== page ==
Each horse or donkey arrives at Heaven Can Wait with its own unique background and problems, making it difficult to determine a cost for maintaining each animal. Schwartz estimates the yearly fees run about $60,000, with feed representing one-third of the costs and the veterinarian and ferrier (horse-shoer) costing another one-third. Sometimes her veterinarians give her a discount, but only on a case-by-case basis. And the organization’s budget could change in a single day, if an animal should suddenly fall ill or, as in Sherman’s case, arrive at the sanctuary with 70 pounds of sand in his stomach, requiring $4,000 worth of veterinary care in a single month.

- JUST ANOTHER DAY :  Schwartz is up at 5:30 a.m. every morning to begin feeding and cleaning at the sanctuary. -  - STEVE E. MILLER
  • STEVE E. MILLER
  • JUST ANOTHER DAY : Schwartz is up at 5:30 a.m. every morning to begin feeding and cleaning at the sanctuary.
Occasionally, Schwartz applies for grants and though she isn’t picky about her funding sources, she prefers alternative routes to generate donations. She turns to such events as car washes hosted by local Girl Scouts troops, stating, “I believe that any true success is going to come from the community.” She sells 2009 calendars with photos of the animals she has rescued, and friendly artists—among them photographers Nancy Koren and Donna Johnson—participate in exhibitions to benefit the sanctuary. And there are some private contributions she said she will never forget. One was a $50 donation she received after being written up in Paso Robles Magazine; an anonymous woman cashed in coins that she had been collecting. After an October trip to Heaven Can Wait, a young girl faithfully saved a dollar from her weekly allowance for four months, donating her little bag of money the following month.

“Those are the ones that aren’t done for tax purposes, that aren’t done for any reason other than pure heart,” said Schwartz.

Her emphasis on communal fundraising efforts underscores the importance of the human faces that have come to represent the sanctuary as much as the animals that reside there. A core group of dedicated volunteers arrive every day to assist Schwartz with the exhausting daily ritual of feeding, cleaning, and caring for the rescues. Schwartz is out of bed by 5:30 a.m. to begin the twice-daily feeding and cleaning, her efforts supplemented by volunteers.  She welcomes more help.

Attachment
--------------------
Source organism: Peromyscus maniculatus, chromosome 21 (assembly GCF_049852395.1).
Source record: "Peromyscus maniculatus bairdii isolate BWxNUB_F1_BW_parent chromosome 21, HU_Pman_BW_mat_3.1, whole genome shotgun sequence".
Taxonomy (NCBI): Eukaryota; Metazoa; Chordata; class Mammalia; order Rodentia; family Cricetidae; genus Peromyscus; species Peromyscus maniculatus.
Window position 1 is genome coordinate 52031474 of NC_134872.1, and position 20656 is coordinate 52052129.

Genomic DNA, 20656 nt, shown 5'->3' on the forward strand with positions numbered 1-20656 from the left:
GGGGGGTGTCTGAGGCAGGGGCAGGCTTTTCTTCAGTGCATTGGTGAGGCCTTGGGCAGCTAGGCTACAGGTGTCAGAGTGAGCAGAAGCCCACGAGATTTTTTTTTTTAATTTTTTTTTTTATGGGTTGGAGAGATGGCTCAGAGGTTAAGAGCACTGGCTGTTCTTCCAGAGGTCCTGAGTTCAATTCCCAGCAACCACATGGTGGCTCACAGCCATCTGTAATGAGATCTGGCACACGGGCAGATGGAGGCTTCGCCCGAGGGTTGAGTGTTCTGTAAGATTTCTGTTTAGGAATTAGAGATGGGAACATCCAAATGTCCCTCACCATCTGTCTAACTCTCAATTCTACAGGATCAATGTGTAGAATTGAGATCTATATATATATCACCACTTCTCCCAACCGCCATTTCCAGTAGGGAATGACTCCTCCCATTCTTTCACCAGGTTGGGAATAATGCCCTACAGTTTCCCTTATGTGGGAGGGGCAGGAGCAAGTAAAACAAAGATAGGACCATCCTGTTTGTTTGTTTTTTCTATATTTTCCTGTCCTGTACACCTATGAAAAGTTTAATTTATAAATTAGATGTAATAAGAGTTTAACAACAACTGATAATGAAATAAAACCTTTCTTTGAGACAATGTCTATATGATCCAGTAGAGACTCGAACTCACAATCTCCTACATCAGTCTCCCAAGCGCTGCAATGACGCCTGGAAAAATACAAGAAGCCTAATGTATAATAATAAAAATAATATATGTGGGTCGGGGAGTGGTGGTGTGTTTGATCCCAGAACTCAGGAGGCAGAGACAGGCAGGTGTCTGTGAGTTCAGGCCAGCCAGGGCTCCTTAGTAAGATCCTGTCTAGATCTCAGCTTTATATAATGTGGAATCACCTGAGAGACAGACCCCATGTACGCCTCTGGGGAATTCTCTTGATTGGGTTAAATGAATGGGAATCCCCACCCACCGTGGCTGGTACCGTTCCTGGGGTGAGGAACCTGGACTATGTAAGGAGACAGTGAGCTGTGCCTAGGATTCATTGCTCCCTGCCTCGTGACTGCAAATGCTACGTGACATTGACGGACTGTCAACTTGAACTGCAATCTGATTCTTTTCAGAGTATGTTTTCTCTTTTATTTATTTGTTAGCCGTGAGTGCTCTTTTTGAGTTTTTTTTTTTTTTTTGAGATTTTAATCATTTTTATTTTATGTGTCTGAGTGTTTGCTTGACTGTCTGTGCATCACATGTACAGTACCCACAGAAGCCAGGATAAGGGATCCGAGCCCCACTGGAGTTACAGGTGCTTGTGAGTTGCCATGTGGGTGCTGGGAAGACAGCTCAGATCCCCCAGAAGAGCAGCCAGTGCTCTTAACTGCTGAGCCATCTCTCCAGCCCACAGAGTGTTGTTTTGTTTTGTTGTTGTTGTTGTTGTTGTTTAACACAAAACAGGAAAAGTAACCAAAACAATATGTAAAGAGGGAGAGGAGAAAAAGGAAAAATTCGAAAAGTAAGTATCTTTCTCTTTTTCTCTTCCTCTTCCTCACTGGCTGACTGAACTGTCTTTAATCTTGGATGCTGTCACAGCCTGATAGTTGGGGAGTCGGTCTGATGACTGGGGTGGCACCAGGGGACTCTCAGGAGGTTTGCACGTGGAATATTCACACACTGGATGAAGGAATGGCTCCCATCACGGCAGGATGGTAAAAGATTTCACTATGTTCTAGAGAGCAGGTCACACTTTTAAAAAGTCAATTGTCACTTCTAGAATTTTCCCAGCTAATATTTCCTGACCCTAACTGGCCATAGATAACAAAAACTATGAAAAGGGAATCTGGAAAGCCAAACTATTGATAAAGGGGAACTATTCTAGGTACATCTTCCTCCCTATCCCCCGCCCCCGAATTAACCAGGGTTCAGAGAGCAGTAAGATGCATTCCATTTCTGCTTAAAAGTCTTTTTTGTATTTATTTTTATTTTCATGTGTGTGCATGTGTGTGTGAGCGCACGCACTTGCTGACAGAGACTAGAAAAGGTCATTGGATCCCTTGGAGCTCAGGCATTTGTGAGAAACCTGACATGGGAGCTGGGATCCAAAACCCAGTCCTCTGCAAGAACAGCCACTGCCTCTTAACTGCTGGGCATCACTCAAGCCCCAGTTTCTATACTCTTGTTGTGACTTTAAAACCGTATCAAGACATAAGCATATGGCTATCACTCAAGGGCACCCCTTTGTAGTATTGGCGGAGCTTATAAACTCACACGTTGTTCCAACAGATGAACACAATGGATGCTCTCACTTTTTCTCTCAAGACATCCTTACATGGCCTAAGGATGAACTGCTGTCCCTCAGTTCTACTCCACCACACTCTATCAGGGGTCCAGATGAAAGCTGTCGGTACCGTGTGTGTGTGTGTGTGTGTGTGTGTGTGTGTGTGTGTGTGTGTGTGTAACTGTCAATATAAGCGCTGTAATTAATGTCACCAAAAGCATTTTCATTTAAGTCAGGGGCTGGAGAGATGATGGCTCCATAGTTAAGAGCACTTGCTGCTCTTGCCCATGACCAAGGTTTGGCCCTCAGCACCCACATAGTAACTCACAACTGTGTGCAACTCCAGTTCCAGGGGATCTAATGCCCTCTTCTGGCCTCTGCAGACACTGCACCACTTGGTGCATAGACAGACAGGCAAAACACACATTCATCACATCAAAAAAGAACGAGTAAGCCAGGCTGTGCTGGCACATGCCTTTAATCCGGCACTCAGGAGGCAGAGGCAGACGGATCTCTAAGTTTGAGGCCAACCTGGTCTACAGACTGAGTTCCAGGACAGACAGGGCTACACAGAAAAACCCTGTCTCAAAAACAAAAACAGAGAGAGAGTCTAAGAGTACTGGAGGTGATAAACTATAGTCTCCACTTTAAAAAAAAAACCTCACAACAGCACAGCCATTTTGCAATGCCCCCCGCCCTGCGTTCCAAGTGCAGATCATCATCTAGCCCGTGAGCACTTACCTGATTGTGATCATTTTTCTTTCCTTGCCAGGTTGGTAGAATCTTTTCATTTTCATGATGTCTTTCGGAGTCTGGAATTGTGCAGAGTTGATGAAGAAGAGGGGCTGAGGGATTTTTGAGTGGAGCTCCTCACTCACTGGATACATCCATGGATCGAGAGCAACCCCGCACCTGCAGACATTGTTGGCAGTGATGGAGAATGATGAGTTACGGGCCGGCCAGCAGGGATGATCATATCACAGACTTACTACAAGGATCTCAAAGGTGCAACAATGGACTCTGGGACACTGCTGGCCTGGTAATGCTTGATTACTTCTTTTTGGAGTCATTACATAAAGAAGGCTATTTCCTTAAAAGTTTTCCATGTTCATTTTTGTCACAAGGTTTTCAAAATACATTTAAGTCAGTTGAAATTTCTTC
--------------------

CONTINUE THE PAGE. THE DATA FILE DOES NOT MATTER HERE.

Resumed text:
The Heaven Can Wait board is staffed by four very active volunteers and another group frequently hosts fundraisers on the sanctuary’s behalf. Now that her ranch has received accreditation from the American Sanctuary Association—as of October, four years after originally filing—Schwartz hopes to silence people who might question her motives or methods. She acknowledges that there are bad rescuers, pointing to the particularly reprehensible example of a sanctuary proprietor in Southern California who misappropriated donations to feed a heroin addiction.

Schwartz was approved for accreditation when she initially filed, in 2004, but the association couldn’t schedule a site visit. Eventually, the board notified Schwartz that she could send a videotape in lieu of an actual site visit. Between bouts of rain in January and February, she and Zamora filmed the facilities.

More changes are in store for Heaven Can Wait. Schwartz plans to join forces with a program in Southern California that provides horse-assisted therapy for cancer patients. One woman in treatment who visited the sanctuary groomed three horses and half a donkey before she became tired and had to leave.

“It helped her not to think about her pain, not to think about her disease, not to think about her next doctor’s visit,” explained Schwartz. “They don’t have to care about what wig they wear. They don’t have to worry about being sick. They can just be.”

With additional funding, approximately $2000, the sanctuary could invite licensed therapists and instructors to facilitate the therapy program on a weekly basis, with the hope of having it up and running early this year. The sanctuary is nothing like a sterile medical facility but it may be an environment perfectly suited to recuperation.

A white vinyl fence encircles the paddock, as close to the emblematic picket fence as the animals will ever get. Together, they wander and congregate. Sometimes, when they walk, you can see the remnants of their former life. Cats, dogs, and chickens slink and stalk about the paddocks, with varying indifference to their equine companions. Paradox is a clown and Sherman and Summer are inseparable (at least Sherman thinks they are). Goats reside at the edge of the property, on a slope looking toward Paso Robles, rescues just like every other animal on the property, but not under the umbrella of Heaven Can Wait. 

Had Schwartz been endowed with the gift of prescience, she says that this would not have been her first choice of property, pointing to an entire section of land that is on a steep incline and is, therefore, inaccessible to the horses and donkeys. Chalk white lanes wind a relief against the dust brown landscape in the distance. It’s not a beautiful landscape, at least not on a dry December afternoon. But Schwartz’s ranch is a hazy haven nonetheless, a permanent respite from the starvation, neglect, and abandonment that had previously been their lot. 

“We help a lot of people when we help animals,” concluded Zamora. “The more people we meet the more we’re able to educate people. We are showing people that you can lead a kindly life.”


Arts Editor Ashley Schwellenbach mistreats humans, but loves animals. Send kibbles to aschwellenbach@newtimesslo.com.